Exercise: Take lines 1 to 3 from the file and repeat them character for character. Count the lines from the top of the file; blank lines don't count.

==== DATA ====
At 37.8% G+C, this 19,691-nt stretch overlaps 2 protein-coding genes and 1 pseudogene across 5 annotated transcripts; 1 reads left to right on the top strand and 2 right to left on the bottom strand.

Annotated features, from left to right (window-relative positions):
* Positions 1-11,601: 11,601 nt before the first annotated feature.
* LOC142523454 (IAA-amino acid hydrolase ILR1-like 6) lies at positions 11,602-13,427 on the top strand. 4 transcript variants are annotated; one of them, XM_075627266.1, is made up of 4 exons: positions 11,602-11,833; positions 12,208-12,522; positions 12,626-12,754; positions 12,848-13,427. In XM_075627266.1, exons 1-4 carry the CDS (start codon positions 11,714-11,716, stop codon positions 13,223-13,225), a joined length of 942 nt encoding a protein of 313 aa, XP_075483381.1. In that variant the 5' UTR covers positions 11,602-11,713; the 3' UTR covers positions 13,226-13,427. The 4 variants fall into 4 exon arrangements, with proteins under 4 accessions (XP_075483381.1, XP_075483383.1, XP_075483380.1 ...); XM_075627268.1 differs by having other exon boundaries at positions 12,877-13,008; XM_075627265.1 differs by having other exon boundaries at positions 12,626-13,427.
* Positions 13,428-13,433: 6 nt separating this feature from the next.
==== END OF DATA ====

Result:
At 37.8% G+C, this 19,691-nt stretch overlaps 2 protein-coding genes and 1 pseudogene across 5 annotated transcripts; 1 reads left to right on the top strand and 2 right to left on the bottom strand.

Annotated features, from left to right (window-relative positions):
* Positions 1-11,601: 11,601 nt before the first annotated feature.